Homeowners insurance costs an average of $1,083 annually across the US — but that number varies widely from state to state. For example, annual premiums in Florida average $2,055, while policyholders in Oregon pay just $574.
It’s difficult to nail down exact policy pricing because multiple factors go into your specific calculation, says Angela Orbann, vice president of personal insurance products at Travelers Insurance. Which state you live in is a big one — coastal homes come with different risks than those located in the Midwest, for example — but your insurer will also consider the size, age and characteristics of your house, prior losses and features that qualify you for discounts or credits.
Insurance companies offer policy discounts in the form of credits or reduced premiums for home upgrades that could minimize the need to file a claim as well as the dollar amount paid out for claims that do come through. Basically, it costs insurers less to reduce premium prices than it does to pay for damages and losses.
Some of these home improvement projects are expensive upfront, which means it could take years for insurance discounts to match what you spend on the upgrade. However, reducing the cost of your insurance is just one of the advantages of making the investment. A new roof or storm-resistant windows, for example, could save you thousands of dollars in damages in the event of a hurricane or hailstorm, while home security can stop a burglar in his tracks.
“These devices are protection that will save you from the pain of a loss, so they’re good preventative measures in addition to making sure you have sufficient insurance coverage,” says Jenny Naughton, executive vice president at Chubb Personal Risk Services.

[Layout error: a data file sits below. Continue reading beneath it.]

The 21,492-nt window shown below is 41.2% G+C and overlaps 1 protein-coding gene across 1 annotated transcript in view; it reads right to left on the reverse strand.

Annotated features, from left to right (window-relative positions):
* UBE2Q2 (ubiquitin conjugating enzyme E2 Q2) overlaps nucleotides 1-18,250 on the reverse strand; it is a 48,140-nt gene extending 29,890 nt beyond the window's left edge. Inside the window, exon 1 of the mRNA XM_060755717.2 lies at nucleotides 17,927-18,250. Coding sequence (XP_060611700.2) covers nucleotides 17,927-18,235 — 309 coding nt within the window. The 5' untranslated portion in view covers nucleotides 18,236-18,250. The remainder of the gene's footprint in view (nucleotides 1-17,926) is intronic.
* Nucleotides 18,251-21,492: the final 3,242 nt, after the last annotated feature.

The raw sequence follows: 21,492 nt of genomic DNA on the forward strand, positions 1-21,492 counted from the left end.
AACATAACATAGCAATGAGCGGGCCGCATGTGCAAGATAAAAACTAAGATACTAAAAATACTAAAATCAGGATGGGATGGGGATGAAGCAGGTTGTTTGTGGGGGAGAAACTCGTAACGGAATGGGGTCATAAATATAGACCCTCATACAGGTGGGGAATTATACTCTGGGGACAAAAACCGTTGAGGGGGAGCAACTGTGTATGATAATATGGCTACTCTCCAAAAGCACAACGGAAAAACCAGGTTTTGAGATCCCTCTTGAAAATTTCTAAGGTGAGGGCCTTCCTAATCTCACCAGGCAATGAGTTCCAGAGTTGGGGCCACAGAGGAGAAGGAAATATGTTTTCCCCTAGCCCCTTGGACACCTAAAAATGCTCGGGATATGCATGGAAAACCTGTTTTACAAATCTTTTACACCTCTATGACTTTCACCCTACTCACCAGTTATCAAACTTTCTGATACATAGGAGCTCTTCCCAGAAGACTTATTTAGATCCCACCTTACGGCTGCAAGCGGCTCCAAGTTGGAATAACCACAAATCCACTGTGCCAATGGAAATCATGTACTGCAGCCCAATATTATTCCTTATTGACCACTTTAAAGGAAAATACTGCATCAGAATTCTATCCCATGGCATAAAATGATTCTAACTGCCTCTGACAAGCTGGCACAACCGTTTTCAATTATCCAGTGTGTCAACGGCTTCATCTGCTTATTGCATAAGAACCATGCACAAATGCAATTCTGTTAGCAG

Here are four upgrades to consider — and how they’ll pay off over time.
A home security system is one of the simplest upgrades homeowners can make to reduce both policy costs and the risk of loss due to burglary, accidents and storms. Home security generally falls under insurance companies’ protective device discounts and may include everything from door sensors and smoke alarms to centrally monitored systems that automatically notify emergency personnel if a problem arises.
Homeowners can save around 10% on their policies for installing home security.
Home security systems cost $685-$994 on average to install, and monitoring services range from $20 to $70 per month. There are a number of DIY, self-installation systems that won’t require a hefty installation fee, though you will pay for the cost of the equipment. You can also track some systems and devices yourself from your smartphone, but you’re likely to qualify for the largest discount with third-party monitoring.
Insurers report that homeowners can save around 10% on their policies for installing home security, which adds up to $108 annually based on average premium costs. Because monitoring is an ongoing monthly cost, you’re unlikely to recoup the total amount spent. However, the average loss due to burglary was $2,361 in 2016, which makes the upfront cost of home security sound a bit more appealing.
Water Shutoff Devices
According to data from the Insurance Information Institute (III), water damage accounted for nearly 30% of losses in 2016, and the average loss between 2012 and 2016 totaled $9,633. Devices that cut off a home’s water supply when they detect damage to pipes, water lines and plumbing can prevent significant damage and save homeowners an average of 3% on their premiums, according to Trevor Chapman, a Farmers Insurance spokesman.